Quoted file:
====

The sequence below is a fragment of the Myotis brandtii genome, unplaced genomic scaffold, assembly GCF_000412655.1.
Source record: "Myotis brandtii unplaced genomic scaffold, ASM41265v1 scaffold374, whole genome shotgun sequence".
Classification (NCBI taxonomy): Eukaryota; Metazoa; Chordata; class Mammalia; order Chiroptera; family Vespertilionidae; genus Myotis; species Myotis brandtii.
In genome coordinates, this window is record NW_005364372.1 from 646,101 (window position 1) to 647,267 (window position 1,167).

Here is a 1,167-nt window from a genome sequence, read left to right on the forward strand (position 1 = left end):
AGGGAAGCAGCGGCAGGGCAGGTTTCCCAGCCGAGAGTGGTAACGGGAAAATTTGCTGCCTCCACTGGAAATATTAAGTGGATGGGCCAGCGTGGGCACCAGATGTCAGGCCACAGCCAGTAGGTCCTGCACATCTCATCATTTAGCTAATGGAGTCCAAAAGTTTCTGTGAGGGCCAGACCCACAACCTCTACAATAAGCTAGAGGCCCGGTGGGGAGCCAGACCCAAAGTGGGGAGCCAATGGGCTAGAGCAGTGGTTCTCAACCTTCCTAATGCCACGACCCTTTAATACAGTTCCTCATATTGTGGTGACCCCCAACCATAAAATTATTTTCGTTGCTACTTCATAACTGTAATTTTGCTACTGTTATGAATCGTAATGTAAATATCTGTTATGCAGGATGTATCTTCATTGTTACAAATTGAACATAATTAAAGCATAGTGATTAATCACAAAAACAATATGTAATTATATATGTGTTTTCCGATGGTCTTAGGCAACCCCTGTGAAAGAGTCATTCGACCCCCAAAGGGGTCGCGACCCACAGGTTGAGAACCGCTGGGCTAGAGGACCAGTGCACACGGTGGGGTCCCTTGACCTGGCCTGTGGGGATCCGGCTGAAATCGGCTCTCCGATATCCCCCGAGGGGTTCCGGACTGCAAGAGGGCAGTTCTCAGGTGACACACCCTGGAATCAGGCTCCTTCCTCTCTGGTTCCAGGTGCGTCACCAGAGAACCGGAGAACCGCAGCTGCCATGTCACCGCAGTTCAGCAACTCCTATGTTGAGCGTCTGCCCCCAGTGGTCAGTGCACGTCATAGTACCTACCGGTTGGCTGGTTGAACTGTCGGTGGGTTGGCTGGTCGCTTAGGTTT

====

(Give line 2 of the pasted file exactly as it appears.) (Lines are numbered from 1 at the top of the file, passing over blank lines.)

Source record: "Myotis brandtii unplaced genomic scaffold, ASM41265v1 scaffold374, whole genome shotgun sequence".